Performance Goal vs Result Goal

You could not have not heard of the saying that a man without a goal in life is like a ship without a rudder. At this important juncture of our lives, there’s a goal that each of us is driven by, something that gives us sleepless nights and many a butterfly in the stomach. For most of you, ‘goal’ was almost synonymous to ‘result’. Before anything, let me just explain to you the meaning of the two terms. ‘Performance goals’ are short-term objectives set for specific duties or tasks. Result goals, on the other hand, define outcomes where you’re unwilling to compromise — they describe exactly what you want. They focus solely on your end objective.

After quizzing 20 people, I found that 17 of them said that setting a ‘result goal’ was more important than setting a ‘performance goal’. Are these 17 people right? Let’s find out!

Consider a batsman going out to bat after setting a goal of scoring a 100 (i.e. result goal). He may get out to a wrong decision or get out to a very good delivery while batting on 95. Result? He’ll feel dejected and disappointed. On the other hand, had he set a goal of performing to the best of his abilities, there would have been fewer chances of him getting disappointed after getting out to a wrong decision because he would have then achieved his goal of performing the best that he could.


Sachin Tendulkar was the first to achieve the ‘result’ of scoring 200 runs in a single ODI innings. Did HE really think of scoring 200 runs before going out to bat? Considering that the feat had not been achieved before, not even a slightest of thought would have come to his mind of doing so. When he was later interviewed, he said that he just wanted to bat for 50 over and not get out. He managed to do that. Result? He scored a 200. His focus was entirely on his performance i.e. to perform to the best of his abilities.

This is true in other fields of life too.


How in business world?  You, as the CEO of a company, aim to increase the overall profits of the company (result goal). Hence, your immediate objectives (or performance results) would be to cut costs and maximize sales.  To cut costs, you lay off employees. But you notice that your sales falls as a result of fall in production. You are unable to achieve your result goal because you were not able to achieve your performance goal.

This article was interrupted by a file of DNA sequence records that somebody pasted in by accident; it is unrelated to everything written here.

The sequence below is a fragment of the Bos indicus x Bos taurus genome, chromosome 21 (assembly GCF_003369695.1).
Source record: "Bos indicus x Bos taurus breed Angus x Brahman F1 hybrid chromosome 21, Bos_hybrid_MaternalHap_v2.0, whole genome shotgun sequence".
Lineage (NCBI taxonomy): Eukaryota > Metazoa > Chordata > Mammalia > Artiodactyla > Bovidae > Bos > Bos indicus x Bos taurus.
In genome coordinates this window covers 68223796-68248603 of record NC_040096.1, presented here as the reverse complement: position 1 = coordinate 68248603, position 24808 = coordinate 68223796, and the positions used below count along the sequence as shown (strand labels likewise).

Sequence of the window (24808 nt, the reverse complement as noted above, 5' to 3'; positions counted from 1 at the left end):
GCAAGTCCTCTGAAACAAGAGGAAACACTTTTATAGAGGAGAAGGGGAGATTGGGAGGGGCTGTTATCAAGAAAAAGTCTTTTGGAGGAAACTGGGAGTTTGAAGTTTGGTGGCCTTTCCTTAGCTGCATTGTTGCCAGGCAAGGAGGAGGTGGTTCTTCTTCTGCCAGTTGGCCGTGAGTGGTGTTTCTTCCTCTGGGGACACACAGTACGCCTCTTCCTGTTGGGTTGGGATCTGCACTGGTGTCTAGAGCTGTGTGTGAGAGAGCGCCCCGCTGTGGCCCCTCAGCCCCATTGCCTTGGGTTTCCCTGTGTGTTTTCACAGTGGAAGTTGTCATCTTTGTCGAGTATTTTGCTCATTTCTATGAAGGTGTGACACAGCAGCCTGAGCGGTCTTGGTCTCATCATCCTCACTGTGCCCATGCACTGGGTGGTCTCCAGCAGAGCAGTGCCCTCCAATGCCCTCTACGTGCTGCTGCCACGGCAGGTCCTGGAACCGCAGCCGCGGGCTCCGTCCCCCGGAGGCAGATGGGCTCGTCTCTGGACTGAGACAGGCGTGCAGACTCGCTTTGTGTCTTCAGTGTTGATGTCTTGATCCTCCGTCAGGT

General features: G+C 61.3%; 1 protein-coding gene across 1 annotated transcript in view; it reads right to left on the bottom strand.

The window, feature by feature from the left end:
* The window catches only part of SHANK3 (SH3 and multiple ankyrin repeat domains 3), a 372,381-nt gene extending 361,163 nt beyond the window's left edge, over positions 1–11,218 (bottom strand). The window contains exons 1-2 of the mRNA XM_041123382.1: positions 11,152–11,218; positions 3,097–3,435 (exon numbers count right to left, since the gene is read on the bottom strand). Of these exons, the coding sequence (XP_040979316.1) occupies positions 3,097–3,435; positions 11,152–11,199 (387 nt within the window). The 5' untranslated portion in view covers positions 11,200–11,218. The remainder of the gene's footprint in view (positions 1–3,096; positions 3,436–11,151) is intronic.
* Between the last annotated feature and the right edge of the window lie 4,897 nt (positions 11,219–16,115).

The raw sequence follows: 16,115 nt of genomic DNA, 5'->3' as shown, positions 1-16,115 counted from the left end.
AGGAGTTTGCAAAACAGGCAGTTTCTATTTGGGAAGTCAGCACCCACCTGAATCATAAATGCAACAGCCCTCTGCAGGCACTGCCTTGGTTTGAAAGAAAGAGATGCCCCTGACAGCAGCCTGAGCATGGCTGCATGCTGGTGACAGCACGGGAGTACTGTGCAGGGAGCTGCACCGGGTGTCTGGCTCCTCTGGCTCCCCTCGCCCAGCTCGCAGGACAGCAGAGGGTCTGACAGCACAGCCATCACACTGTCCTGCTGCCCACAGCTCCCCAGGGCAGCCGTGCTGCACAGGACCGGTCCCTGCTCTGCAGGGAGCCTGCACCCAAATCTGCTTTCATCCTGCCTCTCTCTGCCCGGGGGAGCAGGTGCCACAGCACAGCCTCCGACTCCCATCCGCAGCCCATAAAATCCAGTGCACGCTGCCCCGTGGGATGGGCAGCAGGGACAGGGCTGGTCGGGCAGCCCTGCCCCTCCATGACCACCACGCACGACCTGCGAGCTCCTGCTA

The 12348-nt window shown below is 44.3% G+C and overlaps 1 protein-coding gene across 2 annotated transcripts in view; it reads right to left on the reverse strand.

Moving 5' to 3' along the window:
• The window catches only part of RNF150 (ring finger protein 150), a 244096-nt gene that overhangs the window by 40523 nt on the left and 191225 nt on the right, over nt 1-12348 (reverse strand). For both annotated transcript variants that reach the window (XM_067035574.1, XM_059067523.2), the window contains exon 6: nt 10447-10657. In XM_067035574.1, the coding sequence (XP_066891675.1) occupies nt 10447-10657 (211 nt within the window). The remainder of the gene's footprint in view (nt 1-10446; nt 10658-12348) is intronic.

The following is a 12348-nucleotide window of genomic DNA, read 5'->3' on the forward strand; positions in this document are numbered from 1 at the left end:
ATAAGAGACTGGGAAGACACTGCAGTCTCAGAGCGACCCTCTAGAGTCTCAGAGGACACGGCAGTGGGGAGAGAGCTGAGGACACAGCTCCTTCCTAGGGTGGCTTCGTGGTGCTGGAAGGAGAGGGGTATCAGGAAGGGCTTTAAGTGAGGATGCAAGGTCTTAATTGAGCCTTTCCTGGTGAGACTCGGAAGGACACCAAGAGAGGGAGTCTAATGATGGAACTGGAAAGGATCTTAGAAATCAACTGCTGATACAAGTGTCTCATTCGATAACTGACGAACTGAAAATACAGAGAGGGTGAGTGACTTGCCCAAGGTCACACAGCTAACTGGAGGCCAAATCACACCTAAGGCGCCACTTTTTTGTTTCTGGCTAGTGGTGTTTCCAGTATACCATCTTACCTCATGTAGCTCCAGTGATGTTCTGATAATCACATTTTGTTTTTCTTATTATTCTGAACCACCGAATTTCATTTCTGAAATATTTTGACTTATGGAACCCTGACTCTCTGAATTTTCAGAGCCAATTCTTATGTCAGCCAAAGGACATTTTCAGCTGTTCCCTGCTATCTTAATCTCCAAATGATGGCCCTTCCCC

Sometimes the objective of getting the desired result is the biggest hurdle that comes in between the individual and his result. Because the closer he gets to the result, the more desperate he becomes losing his calmness that is so important to perform. This happened with Bangladesh in the T20 World Cup against India and the same happened with South Africa in a World Cup final when they failed to score just 1 run off 4 balls to lift the trophy.

Performance goals are far more realistic, achievable, and often take the stress out of the result. Besides, if you consistently achieve performance goals, you invariably end up achieving your result goal. The idea is to deliver YOUR PEAK PERFORMANCE because the result is not really in your hands, taking into consideration all the variables.  For the truth is that there is no shame in losing after performing the best you can, provided of course you are honest enough to know that you did indeed deliver the best you could? There is however much to feel small about if you haven’t tried hard enough. For to lose is a not a crime, to offer less than 100 percent is.

“Consistent overnight performances will lead to what will seem to be an overnight result” 

Performance Goal V/S Result Goal: 3:0. So, the thinking of those 17 people, is it right in the real life?

I’ll leave it for you to decide.

Article Contributed by Mukund Bubna

Pic credits: LinkedIn


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